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managing remote workers

The ability to work remotely is an increasingly popular employee retention driver. Respondents from our latest Talent Retention Report in the creative, marketing, digital, fashion, beauty, and retail sectors ranked remote work as third in importance just under compensation and health benefits. Further, 80% of those surveyed said that they would look for another job if their company required them to work on-site the majority of the time. 

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So, one can safely assume that remote work is here to stay. While popular, remote work does come with some complexities. But we have tips to help you successfully manage remote workers.


Those leading remote teams should be prepared for some of the potential challenges that come with managing people from afar.

Lack of facetime: In-person time can be critical for team bonding in the office. And when you don’t have these opportunities, it’s important to take extra measures to help build a sense of rapport and community.

Miscommunications: Text, email, and chat can all be culprits of communication misfires. Still, these methods are necessary for any work environment, especially a remote one. When managing remote workers, leaders must think through how certain subjects should be communicated. If there is ever a risk of something being misinterpreted, it’s wise to make sure those conversations are either a phone call or virtual check-in.

Distractions: Working from home, a coffee shop, or an office – all these environments come with distractions. And while in an office, those distractions may be shared among the group, those remote distractions may not be as obvious. While managers should try to be cognizant and understanding here, they should also be clear in communicating what is expected of employees during the workday.


Many of us were first introduced to remote work during a time of uncertainty. As the pandemic shuttered many office buildings and sent people home with their laptops, there were a lot of unknowns for both managers and employees. But now most of the kinks have been ironed out and we’re all in a better rhythm. Today, managers should be more familiar with what works, and what doesn’t.

Hence, those managing remote workers should set standards and expectations early on. Some things to consider might be whether you need your team to abide by a specific set of core working hours. If your group’s work allows for more flexibility, consider setting deadlines for specific projects and letting your team work whatever hours work best for them so long as all obligations and deadlines are met. Think through what individual employees should contribute to each team meeting. Also, identify and explain the best way for team members to keep the larger group apprised of project status updates – whether that’s in discussions during meetings, via shared documents or tools, or through weekly emails.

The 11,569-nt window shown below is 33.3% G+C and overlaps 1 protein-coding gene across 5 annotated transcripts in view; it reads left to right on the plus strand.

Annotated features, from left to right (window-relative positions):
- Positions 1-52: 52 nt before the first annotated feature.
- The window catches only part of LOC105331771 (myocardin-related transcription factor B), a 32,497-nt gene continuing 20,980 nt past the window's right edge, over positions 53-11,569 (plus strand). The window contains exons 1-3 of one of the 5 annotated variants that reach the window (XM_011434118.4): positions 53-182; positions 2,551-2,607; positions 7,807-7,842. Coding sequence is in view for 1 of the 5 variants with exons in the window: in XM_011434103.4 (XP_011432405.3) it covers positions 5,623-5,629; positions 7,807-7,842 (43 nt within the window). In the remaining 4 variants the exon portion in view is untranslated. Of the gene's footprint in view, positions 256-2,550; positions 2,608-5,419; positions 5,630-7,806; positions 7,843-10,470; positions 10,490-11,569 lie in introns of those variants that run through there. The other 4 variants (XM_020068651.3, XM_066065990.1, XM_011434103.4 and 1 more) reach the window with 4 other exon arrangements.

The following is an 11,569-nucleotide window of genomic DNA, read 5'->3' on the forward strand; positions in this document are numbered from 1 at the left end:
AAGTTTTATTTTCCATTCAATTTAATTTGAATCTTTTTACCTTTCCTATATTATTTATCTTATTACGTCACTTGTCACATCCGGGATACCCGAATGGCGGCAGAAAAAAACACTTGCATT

Managers should also set expectations around when work-related emails and phone calls are answered. There should be clear communication about when the official workday is done. So, if someone decides to still send an email after say, 6:30 p.m., the rest of the group should not feel like they need to respond until the following workday.  


Just as you would equip in-person employees with a desk, proper chair, computer, mouse, keyboards, notepads, and whatever else they need – managers should consider what their remote workers need to set up their workstations at home. And while you may not have the budget or ability to ship complete sets of office furniture, make sure your employees have the basics they need to perform their job.

This could include a laptop, extra monitors, keyboards, software subscriptions, and other supplies as necessary. While most of this should be covered in the onboarding phase, it could be beneficial to regularly check in with your employees to see if any other supplies could better help them do their job.

And because your employees won’t have access to the company Wi-Fi network or telephones, consider offering a monthly stipend or expense option to help offset the cost of cell phone or internet service fees.